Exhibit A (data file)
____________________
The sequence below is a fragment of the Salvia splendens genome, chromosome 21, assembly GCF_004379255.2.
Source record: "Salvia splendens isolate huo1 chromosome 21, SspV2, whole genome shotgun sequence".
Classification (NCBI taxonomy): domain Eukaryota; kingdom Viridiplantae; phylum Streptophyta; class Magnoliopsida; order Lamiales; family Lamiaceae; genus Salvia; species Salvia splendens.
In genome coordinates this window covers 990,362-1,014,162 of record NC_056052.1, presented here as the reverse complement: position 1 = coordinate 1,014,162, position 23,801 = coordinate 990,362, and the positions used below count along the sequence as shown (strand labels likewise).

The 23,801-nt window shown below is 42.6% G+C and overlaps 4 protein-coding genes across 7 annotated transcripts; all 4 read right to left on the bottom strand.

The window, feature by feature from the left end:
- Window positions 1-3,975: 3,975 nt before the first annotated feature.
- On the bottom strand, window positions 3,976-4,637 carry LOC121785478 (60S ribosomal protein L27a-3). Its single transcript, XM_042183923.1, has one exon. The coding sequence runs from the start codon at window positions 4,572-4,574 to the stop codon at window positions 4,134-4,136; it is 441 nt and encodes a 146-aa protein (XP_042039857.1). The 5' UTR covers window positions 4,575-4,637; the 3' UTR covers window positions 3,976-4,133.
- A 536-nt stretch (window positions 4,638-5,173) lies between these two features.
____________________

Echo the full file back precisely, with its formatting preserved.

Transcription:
The sequence below is a fragment of the Salvia splendens genome, chromosome 21, assembly GCF_004379255.2.
Source record: "Salvia splendens isolate huo1 chromosome 21, SspV2, whole genome shotgun sequence".
Classification (NCBI taxonomy): domain Eukaryota; kingdom Viridiplantae; phylum Streptophyta; class Magnoliopsida; order Lamiales; family Lamiaceae; genus Salvia; species Salvia splendens.
In genome coordinates this window covers 990,362-1,014,162 of record NC_056052.1, presented here as the reverse complement: position 1 = coordinate 1,014,162, position 23,801 = coordinate 990,362, and the positions used below count along the sequence as shown (strand labels likewise).

The 23,801-nt window shown below is 42.6% G+C and overlaps 4 protein-coding genes across 7 annotated transcripts; all 4 read right to left on the bottom strand.

The window, feature by feature from the left end:
- Window positions 1-3,975: 3,975 nt before the first annotated feature.
- On the bottom strand, window positions 3,976-4,637 carry LOC121785478 (60S ribosomal protein L27a-3). Its single transcript, XM_042183923.1, has one exon. The coding sequence runs from the start codon at window positions 4,572-4,574 to the stop codon at window positions 4,134-4,136; it is 441 nt and encodes a 146-aa protein (XP_042039857.1). The 5' UTR covers window positions 4,575-4,637; the 3' UTR covers window positions 3,976-4,133.
- A 536-nt stretch (window positions 4,638-5,173) lies between these two features.